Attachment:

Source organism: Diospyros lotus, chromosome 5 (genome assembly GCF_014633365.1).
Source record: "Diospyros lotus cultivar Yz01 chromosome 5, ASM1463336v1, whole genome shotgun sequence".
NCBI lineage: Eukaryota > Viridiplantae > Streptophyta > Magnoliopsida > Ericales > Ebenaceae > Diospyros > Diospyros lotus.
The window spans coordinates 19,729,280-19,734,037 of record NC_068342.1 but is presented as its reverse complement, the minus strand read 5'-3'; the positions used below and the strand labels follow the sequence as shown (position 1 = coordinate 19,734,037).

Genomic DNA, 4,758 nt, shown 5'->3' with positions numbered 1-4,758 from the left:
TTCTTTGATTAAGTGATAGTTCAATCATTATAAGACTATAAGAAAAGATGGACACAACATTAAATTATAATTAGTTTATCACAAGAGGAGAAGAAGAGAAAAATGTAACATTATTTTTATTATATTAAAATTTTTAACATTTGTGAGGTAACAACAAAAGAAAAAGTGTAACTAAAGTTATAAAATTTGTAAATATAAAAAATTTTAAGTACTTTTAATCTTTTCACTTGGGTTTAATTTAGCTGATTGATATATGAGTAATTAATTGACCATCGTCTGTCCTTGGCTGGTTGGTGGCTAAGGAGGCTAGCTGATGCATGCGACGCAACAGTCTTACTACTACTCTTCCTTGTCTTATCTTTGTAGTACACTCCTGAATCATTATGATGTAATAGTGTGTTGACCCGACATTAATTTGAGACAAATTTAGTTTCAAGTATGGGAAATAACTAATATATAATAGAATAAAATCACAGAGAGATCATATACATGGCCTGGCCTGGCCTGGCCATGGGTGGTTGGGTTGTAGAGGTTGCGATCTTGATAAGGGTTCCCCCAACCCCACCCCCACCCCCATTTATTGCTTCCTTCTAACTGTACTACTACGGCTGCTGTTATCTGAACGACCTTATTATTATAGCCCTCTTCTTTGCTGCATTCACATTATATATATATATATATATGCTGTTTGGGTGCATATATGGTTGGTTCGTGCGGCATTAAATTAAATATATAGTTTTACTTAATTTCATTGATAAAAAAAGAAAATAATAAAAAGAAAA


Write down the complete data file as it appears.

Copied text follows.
Source organism: Diospyros lotus, chromosome 5 (genome assembly GCF_014633365.1).
Source record: "Diospyros lotus cultivar Yz01 chromosome 5, ASM1463336v1, whole genome shotgun sequence".
NCBI lineage: Eukaryota > Viridiplantae > Streptophyta > Magnoliopsida > Ericales > Ebenaceae > Diospyros > Diospyros lotus.
The window spans coordinates 19,729,280-19,734,037 of record NC_068342.1 but is presented as its reverse complement, the minus strand read 5'-3'; the positions used below and the strand labels follow the sequence as shown (position 1 = coordinate 19,734,037).

Genomic DNA, 4,758 nt, shown 5'->3' with positions numbered 1-4,758 from the left:
TTCTTTGATTAAGTGATAGTTCAATCATTATAAGACTATAAGAAAAGATGGACACAACATTAAATTATAATTAGTTTATCACAAGAGGAGAAGAAGAGAAAAATGTAACATTATTTTTATTATATTAAAATTTTTAACATTTGTGAGGTAACAACAAAAGAAAAAGTGTAACTAAAGTTATAAAATTTGTAAATATAAAAAATTTTAAGTACTTTTAATCTTTTCACTTGGGTTTAATTTAGCTGATTGATATATGAGTAATTAATTGACCATCGTCTGTCCTTGGCTGGTTGGTGGCTAAGGAGGCTAGCTGATGCATGCGACGCAACAGTCTTACTACTACTCTTCCTTGTCTTATCTTTGTAGTACACTCCTGAATCATTATGATGTAATAGTGTGTTGACCCGACATTAATTTGAGACAAATTTAGTTTCAAGTATGGGAAATAACTAATATATAATAGAATAAAATCACAGAGAGATCATATACATGGCCTGGCCTGGCCTGGCCATGGGTGGTTGGGTTGTAGAGGTTGCGATCTTGATAAGGGTTCCCCCAACCCCACCCCCACCCCCATTTATTGCTTCCTTCTAACTGTACTACTACGGCTGCTGTTATCTGAACGACCTTATTATTATAGCCCTCTTCTTTGCTGCATTCACATTATATATATATATATATATGCTGTTTGGGTGCATATATGGTTGGTTCGTGCGGCATTAAATTAAATATATAGTTTTACTTAATTTCATTGATAAAAAAAGAAAATAATAAAAAGAAAA